trip report by site editor Rick McCharles
Pucón > Ski Centro > Estero Nilfe
From Pucón we decided to take a taxi up to the Park gates. Much easier than hitchhiking.
The Ranger opened the Villarrica National Park office for us. He’d formerly worked in a Canadian National Park. I chatted with his wife who’s from my hometown, Calgary.
CONAF charges an entrance fee of Ch$5000 to Chileans or Ch$7000 ($10) to foreigners (2016) for using the “Villarrica Traverse”.
Happily we were able to hitchhike the final 17km up to the (ugly in summer) ski resort, the official start of the Traverse.
Slightly overcast (as it often is in the morning in Chile) we quickly headed off into the great blue yonder.
At this point we were literally traversing the volcano. The landscape bleak and blasted. I’d met Victor and Pedro, 2 Brazilian music students, while hiking further north. They decided to join up with me for this BIG and HIGH walk.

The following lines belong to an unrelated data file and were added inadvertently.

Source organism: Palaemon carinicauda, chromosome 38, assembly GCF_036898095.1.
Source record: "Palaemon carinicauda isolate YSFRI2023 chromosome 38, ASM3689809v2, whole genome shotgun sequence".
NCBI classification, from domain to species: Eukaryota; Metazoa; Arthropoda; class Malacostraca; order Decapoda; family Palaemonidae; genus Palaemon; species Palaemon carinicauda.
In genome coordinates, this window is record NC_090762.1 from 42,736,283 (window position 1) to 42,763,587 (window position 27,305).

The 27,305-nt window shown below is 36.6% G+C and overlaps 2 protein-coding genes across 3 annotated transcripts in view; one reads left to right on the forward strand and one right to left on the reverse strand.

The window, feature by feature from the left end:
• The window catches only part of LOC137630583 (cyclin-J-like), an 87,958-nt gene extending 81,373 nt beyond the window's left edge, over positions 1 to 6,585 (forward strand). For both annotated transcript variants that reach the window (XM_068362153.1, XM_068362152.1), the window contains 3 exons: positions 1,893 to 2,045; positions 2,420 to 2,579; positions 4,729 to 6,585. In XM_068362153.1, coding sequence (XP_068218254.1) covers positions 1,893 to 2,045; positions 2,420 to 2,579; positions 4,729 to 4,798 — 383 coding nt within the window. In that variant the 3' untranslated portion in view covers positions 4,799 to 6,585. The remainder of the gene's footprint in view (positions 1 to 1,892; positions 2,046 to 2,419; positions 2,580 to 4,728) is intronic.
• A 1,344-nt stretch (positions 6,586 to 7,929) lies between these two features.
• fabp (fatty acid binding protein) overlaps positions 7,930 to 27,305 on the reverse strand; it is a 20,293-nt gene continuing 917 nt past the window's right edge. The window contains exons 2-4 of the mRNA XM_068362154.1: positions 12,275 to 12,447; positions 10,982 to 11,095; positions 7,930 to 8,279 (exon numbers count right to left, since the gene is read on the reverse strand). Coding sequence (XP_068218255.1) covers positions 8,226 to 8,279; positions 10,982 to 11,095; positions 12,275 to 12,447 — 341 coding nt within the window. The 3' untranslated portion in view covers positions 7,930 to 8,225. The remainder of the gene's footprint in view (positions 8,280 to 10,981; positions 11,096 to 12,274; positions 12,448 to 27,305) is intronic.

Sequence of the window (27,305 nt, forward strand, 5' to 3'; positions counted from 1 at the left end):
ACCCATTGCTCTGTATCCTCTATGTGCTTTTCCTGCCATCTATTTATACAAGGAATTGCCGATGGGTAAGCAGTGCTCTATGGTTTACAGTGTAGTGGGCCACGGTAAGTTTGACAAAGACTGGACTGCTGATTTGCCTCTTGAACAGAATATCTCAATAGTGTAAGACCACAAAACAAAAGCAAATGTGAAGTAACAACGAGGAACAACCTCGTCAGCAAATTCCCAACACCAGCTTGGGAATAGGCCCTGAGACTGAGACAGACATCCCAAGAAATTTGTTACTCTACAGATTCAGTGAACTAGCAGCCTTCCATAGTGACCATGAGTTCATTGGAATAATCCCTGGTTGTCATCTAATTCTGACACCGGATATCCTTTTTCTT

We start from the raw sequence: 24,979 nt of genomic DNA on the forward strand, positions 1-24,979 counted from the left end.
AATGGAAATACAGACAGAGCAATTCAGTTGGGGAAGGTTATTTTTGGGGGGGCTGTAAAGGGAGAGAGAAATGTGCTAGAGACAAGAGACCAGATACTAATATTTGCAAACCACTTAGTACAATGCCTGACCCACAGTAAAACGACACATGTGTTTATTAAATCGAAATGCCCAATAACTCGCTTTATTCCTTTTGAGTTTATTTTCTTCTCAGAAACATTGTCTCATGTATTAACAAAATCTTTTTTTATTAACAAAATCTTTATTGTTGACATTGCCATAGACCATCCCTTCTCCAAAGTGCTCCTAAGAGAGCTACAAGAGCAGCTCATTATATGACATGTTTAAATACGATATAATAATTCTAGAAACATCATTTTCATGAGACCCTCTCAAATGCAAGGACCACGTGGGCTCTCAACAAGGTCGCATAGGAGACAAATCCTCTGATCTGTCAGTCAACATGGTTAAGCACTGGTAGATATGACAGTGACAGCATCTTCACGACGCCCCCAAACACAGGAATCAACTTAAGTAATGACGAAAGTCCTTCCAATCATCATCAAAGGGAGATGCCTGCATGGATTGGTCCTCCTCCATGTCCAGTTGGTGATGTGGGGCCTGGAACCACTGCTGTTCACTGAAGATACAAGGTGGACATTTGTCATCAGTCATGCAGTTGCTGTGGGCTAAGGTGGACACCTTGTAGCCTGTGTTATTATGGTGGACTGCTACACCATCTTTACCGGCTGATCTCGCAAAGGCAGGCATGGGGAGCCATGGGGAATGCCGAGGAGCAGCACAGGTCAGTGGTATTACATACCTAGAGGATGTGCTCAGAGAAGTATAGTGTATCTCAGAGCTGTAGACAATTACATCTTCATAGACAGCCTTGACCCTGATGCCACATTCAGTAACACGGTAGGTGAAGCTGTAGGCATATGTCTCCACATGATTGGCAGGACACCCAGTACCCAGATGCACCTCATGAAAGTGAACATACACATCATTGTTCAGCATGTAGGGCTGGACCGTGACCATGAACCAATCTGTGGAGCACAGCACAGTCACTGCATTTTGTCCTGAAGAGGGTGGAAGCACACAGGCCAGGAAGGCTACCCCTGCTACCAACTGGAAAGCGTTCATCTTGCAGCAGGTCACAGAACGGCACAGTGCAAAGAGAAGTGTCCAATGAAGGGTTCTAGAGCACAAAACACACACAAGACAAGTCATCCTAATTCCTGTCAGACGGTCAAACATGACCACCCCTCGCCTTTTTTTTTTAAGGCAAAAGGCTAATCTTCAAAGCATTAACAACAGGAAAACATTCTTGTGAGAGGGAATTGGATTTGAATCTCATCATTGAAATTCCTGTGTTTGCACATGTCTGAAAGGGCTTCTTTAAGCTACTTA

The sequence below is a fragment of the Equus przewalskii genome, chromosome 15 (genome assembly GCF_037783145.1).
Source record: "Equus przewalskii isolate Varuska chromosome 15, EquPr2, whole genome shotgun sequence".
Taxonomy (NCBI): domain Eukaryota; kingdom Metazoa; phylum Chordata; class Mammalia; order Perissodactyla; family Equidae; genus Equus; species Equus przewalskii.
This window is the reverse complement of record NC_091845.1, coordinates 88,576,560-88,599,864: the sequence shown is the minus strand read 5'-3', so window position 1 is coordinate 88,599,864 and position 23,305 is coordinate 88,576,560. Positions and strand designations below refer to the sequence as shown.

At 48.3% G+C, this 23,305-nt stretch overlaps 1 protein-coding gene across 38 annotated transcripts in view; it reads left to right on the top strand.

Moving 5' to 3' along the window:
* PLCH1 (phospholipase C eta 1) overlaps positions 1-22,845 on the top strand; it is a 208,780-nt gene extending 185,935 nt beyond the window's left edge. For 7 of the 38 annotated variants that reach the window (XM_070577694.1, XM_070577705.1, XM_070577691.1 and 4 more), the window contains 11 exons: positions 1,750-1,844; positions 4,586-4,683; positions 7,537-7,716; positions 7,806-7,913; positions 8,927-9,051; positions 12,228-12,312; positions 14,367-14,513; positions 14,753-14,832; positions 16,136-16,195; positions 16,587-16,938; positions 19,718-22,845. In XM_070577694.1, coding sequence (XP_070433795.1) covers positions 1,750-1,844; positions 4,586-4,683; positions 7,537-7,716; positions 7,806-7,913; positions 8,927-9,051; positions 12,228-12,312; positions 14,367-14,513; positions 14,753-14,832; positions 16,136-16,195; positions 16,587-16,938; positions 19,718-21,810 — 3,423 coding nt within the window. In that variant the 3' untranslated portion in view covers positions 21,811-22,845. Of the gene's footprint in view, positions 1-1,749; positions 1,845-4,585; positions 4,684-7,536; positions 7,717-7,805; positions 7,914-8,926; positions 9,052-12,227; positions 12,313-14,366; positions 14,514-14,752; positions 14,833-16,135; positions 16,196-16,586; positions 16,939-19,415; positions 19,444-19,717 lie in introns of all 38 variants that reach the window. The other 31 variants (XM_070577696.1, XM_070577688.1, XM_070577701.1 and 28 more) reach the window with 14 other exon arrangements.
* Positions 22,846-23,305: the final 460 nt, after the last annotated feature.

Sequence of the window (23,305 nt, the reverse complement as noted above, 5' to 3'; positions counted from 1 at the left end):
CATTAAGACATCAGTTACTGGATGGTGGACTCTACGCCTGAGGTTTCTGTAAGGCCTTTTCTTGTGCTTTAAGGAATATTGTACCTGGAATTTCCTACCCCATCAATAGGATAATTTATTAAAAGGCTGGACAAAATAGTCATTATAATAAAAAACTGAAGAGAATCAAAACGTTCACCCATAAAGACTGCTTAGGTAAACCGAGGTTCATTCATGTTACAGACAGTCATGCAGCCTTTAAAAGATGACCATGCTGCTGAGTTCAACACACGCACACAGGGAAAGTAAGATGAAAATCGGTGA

My lunch for the first few days was cheddar and buns.
Navigation is very easy on this adventure. Follow the stakes. 🙂
Sadly I still managed to get us lost for perhaps 90 minutes. 😦 When we finally found our way back to the correct route we moved and replaced stakes so nobody else would make my mistake.
Finally the clouds blew off and we got our first good close-up look at Villarrica 2847m. It’s the most climbed volcano in Chile.
Water is a concern. Anything close to the volcano is dirty with ash.
Whenever you find clean water, load up.
Still, water is life. Vegetation regrows only with water.
The Monkey Puzzle trees are a great highlight of this hike. They are the national tree of Chile.
Footing is often difficult in volcanic scoria. Don’t fall.
With so much exposure to the sun, it was always a relief to reach shade.
We camped at the spot recommended by Lonely Planet. Can’t complain about the view. 🙂
I didn’t like the water, however, so walked back to a tarn for perhaps 30 minutes. We did treat a lot of water on this hike.
Good night. It was a great start.